A high-channel-count data acquisition system I made using CompactDAQ and LabVIEW that could take 1000 Hz data from 48 channels. It was designed to be very user-friendly since many technicians on several shifts would be using it.
A GE manufacturing and assembly facility was just beginning a factory acceptance test on a large, complex piece of equipment called a BOP stack, or blowout preventer stack. This 4-story tall piece of safety equipment has dozens of hydraulic functions, and engineers wanted to better understand how actuating one function can affect pressures in the other functions. Thus, I was asked to create a data acquisition system that could read up to 48 pressure sensors at 1000 Hz each. The system had to be waterproof to protect against exhaust from the hydraulic functions, and easy enough to use that any technician could use it.
What I came up with was a pelican case containing a National Instruments CompactDAQ system housing several high-speed analog input cards. I generated a BOM (including 5000 ft of instrumentation cable!) for sourcing to procure while I worked on the software, so that by the time the hardware came in, all I had to do was assemble everything, load on the software, and bring the system over to the GE facility.
With so many sensors and wires, it was essential to have good labeling in place so that there was no doubt of which port a sensor connected to. Thus, the ports and both ends of each wire were numbered, and the port numbers were also present in the software to be matched to each sensor’s serial number.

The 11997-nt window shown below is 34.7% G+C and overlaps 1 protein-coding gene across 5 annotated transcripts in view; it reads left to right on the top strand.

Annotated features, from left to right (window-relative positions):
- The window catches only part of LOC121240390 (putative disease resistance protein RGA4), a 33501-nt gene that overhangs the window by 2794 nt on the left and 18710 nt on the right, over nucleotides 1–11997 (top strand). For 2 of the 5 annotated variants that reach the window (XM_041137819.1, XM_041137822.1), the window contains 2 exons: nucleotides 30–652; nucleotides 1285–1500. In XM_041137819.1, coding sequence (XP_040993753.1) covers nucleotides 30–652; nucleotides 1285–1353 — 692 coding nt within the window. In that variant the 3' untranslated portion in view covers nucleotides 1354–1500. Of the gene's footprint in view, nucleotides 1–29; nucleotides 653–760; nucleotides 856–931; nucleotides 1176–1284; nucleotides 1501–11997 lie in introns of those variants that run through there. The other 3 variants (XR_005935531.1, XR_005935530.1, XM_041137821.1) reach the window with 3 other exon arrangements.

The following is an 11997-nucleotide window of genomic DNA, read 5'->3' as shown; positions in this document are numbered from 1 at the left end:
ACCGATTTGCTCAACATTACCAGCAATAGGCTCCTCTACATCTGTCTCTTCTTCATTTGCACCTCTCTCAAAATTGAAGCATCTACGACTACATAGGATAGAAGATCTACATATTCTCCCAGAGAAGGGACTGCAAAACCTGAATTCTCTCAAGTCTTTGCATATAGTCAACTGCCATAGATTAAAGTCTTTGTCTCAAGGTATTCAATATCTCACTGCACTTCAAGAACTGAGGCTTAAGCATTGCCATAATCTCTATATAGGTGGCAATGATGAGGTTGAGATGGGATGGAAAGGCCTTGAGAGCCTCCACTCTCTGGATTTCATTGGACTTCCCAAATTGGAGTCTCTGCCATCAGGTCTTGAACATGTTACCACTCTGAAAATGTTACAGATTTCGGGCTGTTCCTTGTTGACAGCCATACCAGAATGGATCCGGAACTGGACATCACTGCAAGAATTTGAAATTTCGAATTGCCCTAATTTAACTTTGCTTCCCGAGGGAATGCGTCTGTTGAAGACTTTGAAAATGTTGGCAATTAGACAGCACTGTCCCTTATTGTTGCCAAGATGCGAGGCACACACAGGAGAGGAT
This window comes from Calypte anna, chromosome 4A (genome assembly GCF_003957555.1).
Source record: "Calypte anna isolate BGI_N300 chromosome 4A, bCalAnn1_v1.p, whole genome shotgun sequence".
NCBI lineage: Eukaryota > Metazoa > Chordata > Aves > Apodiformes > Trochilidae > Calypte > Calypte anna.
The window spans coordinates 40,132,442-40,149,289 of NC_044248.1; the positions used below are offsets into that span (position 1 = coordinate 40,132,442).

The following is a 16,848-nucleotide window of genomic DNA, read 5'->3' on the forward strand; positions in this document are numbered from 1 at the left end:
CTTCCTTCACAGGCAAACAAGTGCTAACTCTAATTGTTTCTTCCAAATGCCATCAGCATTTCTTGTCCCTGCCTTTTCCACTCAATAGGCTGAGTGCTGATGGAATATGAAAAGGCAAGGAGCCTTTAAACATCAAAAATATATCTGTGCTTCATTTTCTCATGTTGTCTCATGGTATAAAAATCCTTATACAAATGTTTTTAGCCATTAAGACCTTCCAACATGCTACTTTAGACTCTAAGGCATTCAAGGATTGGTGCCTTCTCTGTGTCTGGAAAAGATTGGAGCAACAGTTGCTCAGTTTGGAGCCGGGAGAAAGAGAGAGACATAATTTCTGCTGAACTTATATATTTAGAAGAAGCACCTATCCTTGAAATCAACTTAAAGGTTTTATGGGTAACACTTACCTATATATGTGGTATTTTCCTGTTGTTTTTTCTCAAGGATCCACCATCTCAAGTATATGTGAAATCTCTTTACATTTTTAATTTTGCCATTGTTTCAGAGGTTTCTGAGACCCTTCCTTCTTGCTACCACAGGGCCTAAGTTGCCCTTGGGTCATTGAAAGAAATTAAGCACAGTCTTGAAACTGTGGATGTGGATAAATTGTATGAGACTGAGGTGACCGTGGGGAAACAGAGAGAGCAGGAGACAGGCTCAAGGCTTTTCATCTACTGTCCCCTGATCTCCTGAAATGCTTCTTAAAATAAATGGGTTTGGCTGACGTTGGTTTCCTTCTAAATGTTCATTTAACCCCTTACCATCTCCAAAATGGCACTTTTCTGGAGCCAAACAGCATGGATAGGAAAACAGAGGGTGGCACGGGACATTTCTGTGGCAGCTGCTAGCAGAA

The software I wrote to collect the data was written in LabVIEW. It allowed for simple entry of the necessary calibration information for each sensor, and the user could save and load sensor data to a file. Since many of the technicians were unfamiliar with the concepts of directories and file paths, these were automatically generated based on a few data fields the technician would fill out. There was also a convenient button that would open up the latest data file for verification before moving on to the next test.
With so many sensors recording at high speed, it was essential to buffer the data to avoid losing any. Thus, I used the concept of queuing the data and reading from this queue when writing to a file.
Since many different technicians would be using the system, I made and released a guide to get up and running with the DAQ hardware and software:
System in Action
Above is a photo of the system in action. The large piece of equipment in the background is the BOP, with dozens of pressure sensors attached at various key points.
Overall, the system was a great success, and the engineers were happy to get this type of data for the first time! Here is some feedback that I got from one of the engineers:
“Jeremy, Thanks for all of your hard work getting us set up to test the stacks. With your help we were able to use a lot of new technology to get data that we have never had before in this part of our business. Thanks for being so willing to help and deal with all of the setbacks we had!”